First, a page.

Home Community Voices Bainbridge Island, 82 Years Later, Commemorates Day of Exile

Bainbridge Island, 82 Years Later, Commemorates Day of Exile

Bainbridge Island, 82 Years Later, Commemorates Day of Exile

By Pamela Okano
NAP Contributor

On March 30, 1942, 227 Japanese Americans who lived on Bainbridge Island were forced to leave their homes. They boarded a ferry to Seattle and upon arrival, transferred to a train. They were never told where they were going. Their destination was the Manzanar War Relocation Center in the California desert. For the first time ever in U.S. history, the federal government was forcing families to become prisoners in concentration camps.

On Saturday, March 30, exactly 82 years later, many of the remaining Bainbridge survivors gathered at the Bainbridge Island Japanese American Exclusion Memorial to commemorate that day. The memorial is located across Eagle Harbor from the current ferry terminal. It is on the very site of the Eagledale ferry landing where the survivors walked onto the ferry to begin their journey to an incarceration camp.

People walk along the wall of the Bainbridge Island Japanese American Exclusion Memorial during the recent commemoration.  Photo: Richard Birnbaum

Organized by the Bainbridge Island Japanese American Community (BIJAC), in conjunction with the Bainbridge Island Japanese American Exclusion Memorial Association (BIJAEMA), the ceremony began with BIJAC President Carol Reitz welcoming the survivors and guests. She explained that the theme of this year’s commemoration was “Teach the Children.” Indeed, several children were present, since their families wanted them to learn the story and understand their heritage.

The keynote speaker, Natalie Sakuma, a Yonsei (fourth generation Japanese American) 4th-grade teacher in the Sedro Woolley School District, recounted the legacy of her grandfather, Satoru Sakuma, who was born on Bainbridge Island. He served in the 442nd regimental combat team after being incarcerated at Manzanar, California, and Minidoka, Idaho. In Natalie’s eyes, her grandfather was her greatest role model through his words and exemplary life.

The entire ceremony showcased the Bainbridge Island community and its capacity for honoring and cherishing the memories of the 276 islanders who were incarcerated. (Only 227 of the 276 were on the ferry because some were in the armed forces, away at school or for some other reason not on the island at the time. They could not return home and were also sent to “camp.”)

The program began with Elilai Abraham, a Suquamish tribe member, giving the land acknowledgment of her tribal forebears in both English and her native tongue. Bainbridge Island City Councilman Clarence Moriwaki read a city proclamation declaring March 30, 2024, as the Day of Nidoto Nai Yoni (“Let It Never Happen Again”). A tribute was made to Maxwell Richards, a Bainbridge High School student who was the 2024 recipient of the Frank Kitamoto Legacy Award for his work in promoting social justice. Michele Bombardier, Bainbridge Island’s Poet Laureate, read “In Remembrance,” a poem by Janice Mirikitani. She was inspired by her parents’ incarceration experience in the Rohwer War Relocation Center in Arkansas.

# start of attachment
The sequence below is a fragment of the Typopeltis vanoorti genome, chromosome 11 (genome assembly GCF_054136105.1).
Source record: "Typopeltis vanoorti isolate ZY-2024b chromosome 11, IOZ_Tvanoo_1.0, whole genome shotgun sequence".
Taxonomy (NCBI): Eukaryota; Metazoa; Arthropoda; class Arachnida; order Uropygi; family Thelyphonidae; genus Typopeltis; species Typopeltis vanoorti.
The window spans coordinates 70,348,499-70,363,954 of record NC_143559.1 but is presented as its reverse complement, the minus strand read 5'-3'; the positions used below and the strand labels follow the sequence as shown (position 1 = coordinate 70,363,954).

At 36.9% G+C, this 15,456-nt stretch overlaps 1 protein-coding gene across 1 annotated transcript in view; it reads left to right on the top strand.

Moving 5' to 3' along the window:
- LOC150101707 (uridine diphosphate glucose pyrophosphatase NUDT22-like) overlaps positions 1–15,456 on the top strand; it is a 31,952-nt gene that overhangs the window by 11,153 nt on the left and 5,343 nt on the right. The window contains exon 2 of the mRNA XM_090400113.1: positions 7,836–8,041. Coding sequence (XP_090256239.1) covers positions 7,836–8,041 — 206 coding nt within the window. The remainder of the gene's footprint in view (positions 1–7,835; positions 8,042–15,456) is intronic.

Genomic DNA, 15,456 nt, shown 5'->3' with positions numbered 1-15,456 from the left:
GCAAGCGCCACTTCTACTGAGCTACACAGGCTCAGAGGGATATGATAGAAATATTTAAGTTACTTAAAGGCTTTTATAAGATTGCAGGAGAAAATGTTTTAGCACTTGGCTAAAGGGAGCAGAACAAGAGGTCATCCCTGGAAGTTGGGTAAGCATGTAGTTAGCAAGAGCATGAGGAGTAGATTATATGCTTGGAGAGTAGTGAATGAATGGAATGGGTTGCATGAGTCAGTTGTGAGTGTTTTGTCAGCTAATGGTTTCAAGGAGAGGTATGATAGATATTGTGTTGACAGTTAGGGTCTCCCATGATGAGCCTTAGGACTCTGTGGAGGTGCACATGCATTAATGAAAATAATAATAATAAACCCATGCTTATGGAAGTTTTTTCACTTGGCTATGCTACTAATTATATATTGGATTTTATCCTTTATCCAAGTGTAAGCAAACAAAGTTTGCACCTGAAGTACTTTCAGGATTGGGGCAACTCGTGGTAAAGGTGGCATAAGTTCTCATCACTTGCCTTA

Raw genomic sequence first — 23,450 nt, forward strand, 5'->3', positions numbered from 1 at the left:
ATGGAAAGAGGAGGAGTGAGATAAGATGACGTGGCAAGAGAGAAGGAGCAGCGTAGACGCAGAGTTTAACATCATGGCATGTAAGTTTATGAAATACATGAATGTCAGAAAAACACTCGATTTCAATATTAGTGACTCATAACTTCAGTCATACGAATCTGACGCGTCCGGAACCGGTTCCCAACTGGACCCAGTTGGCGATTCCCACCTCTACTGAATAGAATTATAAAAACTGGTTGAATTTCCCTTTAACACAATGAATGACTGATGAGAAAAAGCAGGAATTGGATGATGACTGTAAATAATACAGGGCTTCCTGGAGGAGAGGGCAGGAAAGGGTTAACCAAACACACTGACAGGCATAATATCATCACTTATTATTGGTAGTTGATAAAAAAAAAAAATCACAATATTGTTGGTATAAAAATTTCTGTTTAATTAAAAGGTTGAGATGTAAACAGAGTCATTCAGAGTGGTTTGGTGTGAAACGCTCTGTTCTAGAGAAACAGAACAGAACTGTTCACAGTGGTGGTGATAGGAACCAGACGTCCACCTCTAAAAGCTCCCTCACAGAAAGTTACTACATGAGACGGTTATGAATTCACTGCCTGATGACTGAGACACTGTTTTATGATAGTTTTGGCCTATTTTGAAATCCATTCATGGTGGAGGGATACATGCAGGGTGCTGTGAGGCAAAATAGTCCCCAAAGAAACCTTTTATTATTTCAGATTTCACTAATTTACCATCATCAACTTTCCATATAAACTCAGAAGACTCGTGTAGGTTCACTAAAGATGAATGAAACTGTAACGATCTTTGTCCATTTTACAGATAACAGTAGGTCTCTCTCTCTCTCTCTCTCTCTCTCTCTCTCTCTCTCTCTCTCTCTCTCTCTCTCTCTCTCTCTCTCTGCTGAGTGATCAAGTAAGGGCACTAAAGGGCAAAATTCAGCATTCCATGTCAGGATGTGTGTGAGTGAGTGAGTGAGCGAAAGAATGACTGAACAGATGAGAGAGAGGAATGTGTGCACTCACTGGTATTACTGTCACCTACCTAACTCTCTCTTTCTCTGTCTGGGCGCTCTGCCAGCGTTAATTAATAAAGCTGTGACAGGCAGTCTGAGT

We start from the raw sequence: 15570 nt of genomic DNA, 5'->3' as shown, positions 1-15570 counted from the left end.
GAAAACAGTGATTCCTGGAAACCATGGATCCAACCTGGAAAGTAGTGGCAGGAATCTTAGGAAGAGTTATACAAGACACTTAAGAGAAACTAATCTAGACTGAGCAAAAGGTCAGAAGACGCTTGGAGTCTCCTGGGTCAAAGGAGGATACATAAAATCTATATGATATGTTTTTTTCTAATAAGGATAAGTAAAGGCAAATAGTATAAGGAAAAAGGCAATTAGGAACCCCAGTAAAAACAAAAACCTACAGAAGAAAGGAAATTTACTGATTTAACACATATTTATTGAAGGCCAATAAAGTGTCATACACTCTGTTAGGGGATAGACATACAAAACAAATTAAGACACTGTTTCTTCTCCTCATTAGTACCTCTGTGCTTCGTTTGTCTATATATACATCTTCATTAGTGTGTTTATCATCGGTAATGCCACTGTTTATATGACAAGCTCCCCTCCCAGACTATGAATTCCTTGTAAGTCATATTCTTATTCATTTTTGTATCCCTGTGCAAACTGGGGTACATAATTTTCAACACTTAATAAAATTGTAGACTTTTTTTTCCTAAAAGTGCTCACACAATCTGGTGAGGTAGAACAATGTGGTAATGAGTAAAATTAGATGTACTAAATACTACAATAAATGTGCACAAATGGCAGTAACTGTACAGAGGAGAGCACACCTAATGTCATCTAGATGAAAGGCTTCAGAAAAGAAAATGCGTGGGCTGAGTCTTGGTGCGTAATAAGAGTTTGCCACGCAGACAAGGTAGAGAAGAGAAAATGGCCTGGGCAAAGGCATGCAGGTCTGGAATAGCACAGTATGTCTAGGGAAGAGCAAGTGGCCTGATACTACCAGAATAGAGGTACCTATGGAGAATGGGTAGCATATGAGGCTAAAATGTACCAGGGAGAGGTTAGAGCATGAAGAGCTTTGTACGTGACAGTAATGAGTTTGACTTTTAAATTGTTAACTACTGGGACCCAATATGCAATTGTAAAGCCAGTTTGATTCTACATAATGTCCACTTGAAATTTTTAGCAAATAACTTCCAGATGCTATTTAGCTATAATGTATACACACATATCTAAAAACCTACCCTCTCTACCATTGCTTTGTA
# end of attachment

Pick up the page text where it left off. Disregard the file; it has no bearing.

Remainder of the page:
BIJAC President Reitz presented BIJAEMA President Val Tollefson with a check for $100,000 raised by BIJAC members. Washington State Senator Drew Hansen announced that the state legislature has appropriated $300,000 for BIJAEMA to help fund the construction of a visitor center. Although the Exclusion Memorial was envisioned more than 15 years ago, the visitor center is the final planned phase (For more information about the memorial, please see the sidebar at the bottom of the article).

In what has become a tradition for the commemoration ceremony, Ken Matsudaira and Taiga Araki read the 276 names of those incarcerated. By the time the readers got to my aunt and uncle’s names, Yukiye “Pauline” and John “Maasaki” Nakata and their children, I was in tears.

(The author would like to thank Ellen Sato Faust for her assistance in writing this article.)



The Bainbridge Island Japanese American Exclusion Memorial is a unit of the Minidoka National Historic Site in Jerome, Idaho. A national park ranger is onsite seasonally, Thursday-Sunday from March through November.

The original structure at the memorial was the pavilion which contains several interpretative panels.  It describes the history of the Nikkei (Japanese Americans) on Bainbridge Island from the late 1800s to the present.

The memorial wall was dedicated in 2011. This gracefully curving structure is 276 feet long, one foot for each Nikkei who lived on the island at the time, and is decorated with terracotta friezes that depict scenes from firsthand accounts of the survivors.

The departure dock, dedicated in 2021, is located on the exact location of the 1942 Eagledale ferry dock. Interpretive artwork on the Departure Deck was dedicated in 2022. It is currently being evaluated for the 2024 International Public Art Award.

For those wishing to visit the memorial, the address is:

Pritchard Park
4192 Eagle Harbor Drive NE
Bainbridge Island, WA 98110
(3.8 miles from the Winslow Ferry Terminal.)

The best way to get there is by car since sidewalks and bike lanes are scarce, and the road is on hilly terrain. The memorial is open every day during daylight hours.

A visitors center is planned for completion in 2025. It will provide indoor interpretive space, classroom and lecture facilities, restrooms, and a paved plaza to improve visitor accessibility. Fundraising is at approximately 85% of its $4 million goal. To support this worthy project, please go to https://bijaema.org/donate/.